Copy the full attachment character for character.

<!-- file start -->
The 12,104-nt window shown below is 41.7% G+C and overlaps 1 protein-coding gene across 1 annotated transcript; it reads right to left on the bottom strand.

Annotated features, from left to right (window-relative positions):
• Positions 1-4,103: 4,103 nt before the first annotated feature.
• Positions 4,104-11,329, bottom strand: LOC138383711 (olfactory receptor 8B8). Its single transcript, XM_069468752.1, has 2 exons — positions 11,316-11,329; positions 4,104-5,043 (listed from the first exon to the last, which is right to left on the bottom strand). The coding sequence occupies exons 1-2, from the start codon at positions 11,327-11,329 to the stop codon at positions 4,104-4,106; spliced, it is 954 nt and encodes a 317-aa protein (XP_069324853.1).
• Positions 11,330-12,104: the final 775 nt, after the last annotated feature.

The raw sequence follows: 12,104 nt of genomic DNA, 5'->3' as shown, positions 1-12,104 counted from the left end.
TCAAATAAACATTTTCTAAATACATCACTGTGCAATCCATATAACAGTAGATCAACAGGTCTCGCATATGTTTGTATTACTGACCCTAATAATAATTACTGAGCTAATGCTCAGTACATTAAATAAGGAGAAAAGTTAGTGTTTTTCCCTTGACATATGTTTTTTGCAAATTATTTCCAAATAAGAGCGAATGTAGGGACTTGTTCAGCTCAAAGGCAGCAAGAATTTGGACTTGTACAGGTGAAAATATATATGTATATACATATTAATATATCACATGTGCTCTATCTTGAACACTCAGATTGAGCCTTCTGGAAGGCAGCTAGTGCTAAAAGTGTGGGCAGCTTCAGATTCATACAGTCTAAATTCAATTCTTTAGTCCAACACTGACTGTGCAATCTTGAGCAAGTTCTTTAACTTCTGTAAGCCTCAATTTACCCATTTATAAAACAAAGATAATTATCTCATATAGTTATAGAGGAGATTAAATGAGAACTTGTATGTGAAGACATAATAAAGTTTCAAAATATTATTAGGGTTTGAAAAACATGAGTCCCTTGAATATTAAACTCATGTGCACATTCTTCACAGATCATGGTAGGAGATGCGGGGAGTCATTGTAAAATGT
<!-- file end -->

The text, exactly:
The 12,104-nt window shown below is 41.7% G+C and overlaps 1 protein-coding gene across 1 annotated transcript; it reads right to left on the bottom strand.

Annotated features, from left to right (window-relative positions):
• Positions 1-4,103: 4,103 nt before the first annotated feature.
• Positions 4,104-11,329, bottom strand: LOC138383711 (olfactory receptor 8B8). Its single transcript, XM_069468752.1, has 2 exons — positions 11,316-11,329; positions 4,104-5,043 (listed from the first exon to the last, which is right to left on the bottom strand). The coding sequence occupies exons 1-2, from the start codon at positions 11,327-11,329 to the stop codon at positions 4,104-4,106; spliced, it is 954 nt and encodes a 317-aa protein (XP_069324853.1).
• Positions 11,330-12,104: the final 775 nt, after the last annotated feature.

The raw sequence follows: 12,104 nt of genomic DNA, 5'->3' as shown, positions 1-12,104 counted from the left end.
TCAAATAAACATTTTCTAAATACATCACTGTGCAATCCATATAACAGTAGATCAACAGGTCTCGCATATGTTTGTATTACTGACCCTAATAATAATTACTGAGCTAATGCTCAGTACATTAAATAAGGAGAAAAGTTAGTGTTTTTCCCTTGACATATGTTTTTTGCAAATTATTTCCAAATAAGAGCGAATGTAGGGACTTGTTCAGCTCAAAGGCAGCAAGAATTTGGACTTGTACAGGTGAAAATATATATGTATATACATATTAATATATCACATGTGCTCTATCTTGAACACTCAGATTGAGCCTTCTGGAAGGCAGCTAGTGCTAAAAGTGTGGGCAGCTTCAGATTCATACAGTCTAAATTCAATTCTTTAGTCCAACACTGACTGTGCAATCTTGAGCAAGTTCTTTAACTTCTGTAAGCCTCAATTTACCCATTTATAAAACAAAGATAATTATCTCATATAGTTATAGAGGAGATTAAATGAGAACTTGTATGTGAAGACATAATAAAGTTTCAAAATATTATTAGGGTTTGAAAAACATGAGTCCCTTGAATATTAAACTCATGTGCACATTCTTCACAGATCATGGTAGGAGATGCGGGGAGTCATTGTAAAATGT